In our previous work [18,23], we investigated the inter-tube thermal conductance of two CNTs connected by a molecular junction. The temperature profile of these two CNTs exhibited a temperature gradient, namely, the temperature difference between the two tubes was small near the molecular junction and increased gradually with increasing distance from the molecular junction. In the calculation model in this study, the temperature is basically the same for the hot slabs and cold slabs and changes little. The tube–tube contact conductance is defined as σ c = Q / Δ T C ¯ , where Δ T c ¯ is the average temperature of the two tubes in the direction of the axial length and Q is the transitive energy through the thermal contact between the two tubes per unit time.
When the d between the two tubes is 3.4 Å, the calculated tube–tube contact conductance σ c = 40.3 pW/K is very similar to the result of 43.1 pW/K reported by Evans et al. [27], who used the Tersoff and Lennard–Jones (LJ) potential in an MD simulation. The value is also close to the tube–tube contact conductance of 50 pW/K obtained by Prasher et al. [9], who used the MD method based on the Tersoff and LJ potential and the atomic Green’s function. Since there is no chemical bond connection between the CNTs, the atomic interaction between the CNTs is well described by the LJ potential.
In a previous study by Prasher et al. [9], a single CNT and two parallel CNTs constituted two thermal contacts, the distance between the two thermal contacts was 8.16 Å, and the wall-to-wall distance of the two CNTs which comprised each thermal contact was 3.4 Å; their results showed that the tube–tube contact conductance was less than 1/10 of that of the single thermal contact. No explanation was provided for this mechanism, and the authors only suggested that the tube–tube contact conductance of multiple thermal contacts required further study. Since tube–tube contact conductance is one of the basic parameters required for the calculation and analysis of the thermal conductivity of CNT random networks, it is necessary to understand whether and how the thermal contact number affects the tube–tube contact conductance of single-walled CNTs.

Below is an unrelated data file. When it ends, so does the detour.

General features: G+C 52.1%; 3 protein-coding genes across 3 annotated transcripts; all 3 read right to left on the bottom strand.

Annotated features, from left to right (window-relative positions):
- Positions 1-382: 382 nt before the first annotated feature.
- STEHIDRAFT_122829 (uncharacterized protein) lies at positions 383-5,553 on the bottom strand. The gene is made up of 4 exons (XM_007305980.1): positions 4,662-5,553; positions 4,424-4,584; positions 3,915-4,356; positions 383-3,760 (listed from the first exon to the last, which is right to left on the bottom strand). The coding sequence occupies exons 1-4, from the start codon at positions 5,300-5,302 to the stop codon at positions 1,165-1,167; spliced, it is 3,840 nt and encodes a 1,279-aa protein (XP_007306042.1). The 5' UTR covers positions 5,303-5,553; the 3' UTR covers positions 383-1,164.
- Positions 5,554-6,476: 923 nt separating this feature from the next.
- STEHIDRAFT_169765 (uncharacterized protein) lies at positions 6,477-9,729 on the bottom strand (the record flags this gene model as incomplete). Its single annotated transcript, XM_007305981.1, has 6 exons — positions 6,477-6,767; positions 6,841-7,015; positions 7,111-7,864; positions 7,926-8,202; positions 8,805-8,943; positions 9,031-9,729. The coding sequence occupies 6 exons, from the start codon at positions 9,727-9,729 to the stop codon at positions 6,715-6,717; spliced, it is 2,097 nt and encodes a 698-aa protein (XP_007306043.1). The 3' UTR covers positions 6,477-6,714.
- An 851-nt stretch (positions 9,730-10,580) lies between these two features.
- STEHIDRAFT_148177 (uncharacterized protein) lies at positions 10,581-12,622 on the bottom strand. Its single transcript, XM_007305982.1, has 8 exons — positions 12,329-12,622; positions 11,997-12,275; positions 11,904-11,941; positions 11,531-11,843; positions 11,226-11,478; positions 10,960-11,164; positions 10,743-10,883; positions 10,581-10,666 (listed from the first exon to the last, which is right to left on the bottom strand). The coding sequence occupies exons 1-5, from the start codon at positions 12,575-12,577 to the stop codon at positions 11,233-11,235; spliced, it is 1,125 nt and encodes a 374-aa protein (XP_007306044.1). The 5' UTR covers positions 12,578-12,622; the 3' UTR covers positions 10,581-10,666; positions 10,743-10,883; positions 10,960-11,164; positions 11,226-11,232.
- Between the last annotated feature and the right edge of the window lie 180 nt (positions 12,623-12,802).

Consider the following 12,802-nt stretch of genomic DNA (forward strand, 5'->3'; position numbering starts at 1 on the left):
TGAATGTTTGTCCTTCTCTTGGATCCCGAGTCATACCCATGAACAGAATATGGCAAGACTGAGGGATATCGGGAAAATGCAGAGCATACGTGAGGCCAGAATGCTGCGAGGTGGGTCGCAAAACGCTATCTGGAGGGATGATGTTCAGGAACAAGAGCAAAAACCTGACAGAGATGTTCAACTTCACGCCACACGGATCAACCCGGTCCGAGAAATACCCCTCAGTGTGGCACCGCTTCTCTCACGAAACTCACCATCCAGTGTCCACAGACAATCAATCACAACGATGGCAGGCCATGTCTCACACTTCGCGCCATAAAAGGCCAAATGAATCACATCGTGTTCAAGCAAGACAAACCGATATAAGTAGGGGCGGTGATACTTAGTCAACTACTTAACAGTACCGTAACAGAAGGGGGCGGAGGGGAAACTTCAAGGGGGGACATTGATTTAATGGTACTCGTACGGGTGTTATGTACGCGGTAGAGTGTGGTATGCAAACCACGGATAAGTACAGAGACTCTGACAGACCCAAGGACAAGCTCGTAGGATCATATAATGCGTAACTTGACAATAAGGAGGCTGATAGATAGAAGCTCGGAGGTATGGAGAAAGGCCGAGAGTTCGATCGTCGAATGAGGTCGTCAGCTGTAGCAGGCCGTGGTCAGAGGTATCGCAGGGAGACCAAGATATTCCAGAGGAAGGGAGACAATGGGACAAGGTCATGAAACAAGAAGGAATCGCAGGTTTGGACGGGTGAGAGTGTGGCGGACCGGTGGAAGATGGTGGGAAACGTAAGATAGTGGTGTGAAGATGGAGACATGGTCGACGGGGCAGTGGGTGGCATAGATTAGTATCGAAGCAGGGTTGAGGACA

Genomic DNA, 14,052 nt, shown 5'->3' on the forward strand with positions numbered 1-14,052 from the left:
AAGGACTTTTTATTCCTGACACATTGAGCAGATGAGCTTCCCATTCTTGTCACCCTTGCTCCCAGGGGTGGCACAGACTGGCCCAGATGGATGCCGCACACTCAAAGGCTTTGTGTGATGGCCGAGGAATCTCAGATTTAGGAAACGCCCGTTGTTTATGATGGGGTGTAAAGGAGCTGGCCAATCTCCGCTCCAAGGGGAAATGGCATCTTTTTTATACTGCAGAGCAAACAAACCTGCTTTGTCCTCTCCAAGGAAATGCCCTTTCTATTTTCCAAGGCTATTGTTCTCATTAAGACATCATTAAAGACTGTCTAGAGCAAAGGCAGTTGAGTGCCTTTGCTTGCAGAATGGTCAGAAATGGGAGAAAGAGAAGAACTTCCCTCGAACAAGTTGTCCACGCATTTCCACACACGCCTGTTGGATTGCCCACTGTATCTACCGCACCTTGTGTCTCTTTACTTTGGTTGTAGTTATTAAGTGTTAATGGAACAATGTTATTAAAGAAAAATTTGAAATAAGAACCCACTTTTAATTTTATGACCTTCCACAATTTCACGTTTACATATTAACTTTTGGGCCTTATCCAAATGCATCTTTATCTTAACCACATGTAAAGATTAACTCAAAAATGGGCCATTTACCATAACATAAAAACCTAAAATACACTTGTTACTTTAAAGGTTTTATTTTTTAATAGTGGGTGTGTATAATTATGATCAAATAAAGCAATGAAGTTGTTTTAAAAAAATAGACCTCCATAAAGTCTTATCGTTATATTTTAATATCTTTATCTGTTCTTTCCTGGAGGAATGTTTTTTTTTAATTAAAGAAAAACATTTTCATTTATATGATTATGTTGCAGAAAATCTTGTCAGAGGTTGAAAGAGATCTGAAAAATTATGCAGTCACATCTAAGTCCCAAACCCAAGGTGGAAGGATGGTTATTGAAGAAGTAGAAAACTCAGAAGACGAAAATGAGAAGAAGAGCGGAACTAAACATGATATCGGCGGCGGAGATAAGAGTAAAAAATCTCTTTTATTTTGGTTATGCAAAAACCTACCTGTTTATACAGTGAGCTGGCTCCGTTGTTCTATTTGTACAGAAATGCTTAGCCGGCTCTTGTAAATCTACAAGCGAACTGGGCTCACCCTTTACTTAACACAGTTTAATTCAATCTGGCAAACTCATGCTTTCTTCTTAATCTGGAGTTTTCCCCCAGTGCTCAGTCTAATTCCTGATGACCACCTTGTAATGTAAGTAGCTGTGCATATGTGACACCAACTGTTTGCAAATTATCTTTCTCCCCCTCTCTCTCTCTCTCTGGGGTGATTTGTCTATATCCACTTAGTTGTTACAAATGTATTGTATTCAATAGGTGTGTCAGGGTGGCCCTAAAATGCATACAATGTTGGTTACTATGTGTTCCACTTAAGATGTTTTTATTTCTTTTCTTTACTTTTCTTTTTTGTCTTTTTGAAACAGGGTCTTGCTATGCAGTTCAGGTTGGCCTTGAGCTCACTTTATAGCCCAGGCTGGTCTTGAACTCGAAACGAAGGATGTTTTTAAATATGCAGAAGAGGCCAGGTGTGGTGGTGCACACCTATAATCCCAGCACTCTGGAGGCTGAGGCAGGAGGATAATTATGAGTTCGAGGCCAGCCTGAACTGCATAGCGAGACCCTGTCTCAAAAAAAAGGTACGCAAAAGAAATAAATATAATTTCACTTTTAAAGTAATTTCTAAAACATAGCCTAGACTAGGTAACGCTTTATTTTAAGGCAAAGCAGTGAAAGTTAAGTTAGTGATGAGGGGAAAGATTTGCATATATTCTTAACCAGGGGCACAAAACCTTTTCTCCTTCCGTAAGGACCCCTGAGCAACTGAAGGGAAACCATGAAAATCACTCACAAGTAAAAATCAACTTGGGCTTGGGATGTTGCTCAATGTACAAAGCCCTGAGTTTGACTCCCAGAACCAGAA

Firstly, we selected the calculation model 1 shown in Figure 3a,b. The distance (d) between the walls of tube 1 and tube 2 or tube 3 is 3.4 Å. The distance (L) between tube 2 and tube 3 is 50 unit cells. The length of CNT 1 is 100 unit cells, while the lengths of CNT 2 and CNT 3 are both 50 unit cells. In the thermal contacts obtained by simulation, the temperature profile of the three CNTs along the direction of the tube lengths is shown in Figure 3c. The calculated tube–tube contact conductance is 40.15 pW/K, which is close to the tube–tube contact conductance of the single thermal contact.
Moreover, to investigate whether the distance between tube 2 and tube 3 affects the contact conductance of double thermal contacts, calculation model 2 is used as shown in Figure 4a,b. We selected distances of 2 Å, 4 Å, 8.16 Å, 12 Å, 16 Å, and 20 Å, respectively, between tube 2 and tube 3. The lengths of tubes 1–3 in the setup are 50 unit cells. The results of the contact conductance calculation, as shown in Figure 4c, suggest that the distance between tube 2 and tube 3 does not significantly affect the value of the contact conductance. However, a comparison with the calculation results of tube 1 (Figure 3) with 100 unit cells indicates that the tube length exerts a significant effect on the contact conductance; the longer the tube length, the larger the contact conductance. This is consistent with the relationship between contact conductance and tube length discovered by Hu et al. [32] in their analysis of tube–tube contact conductance of a single thermal contact.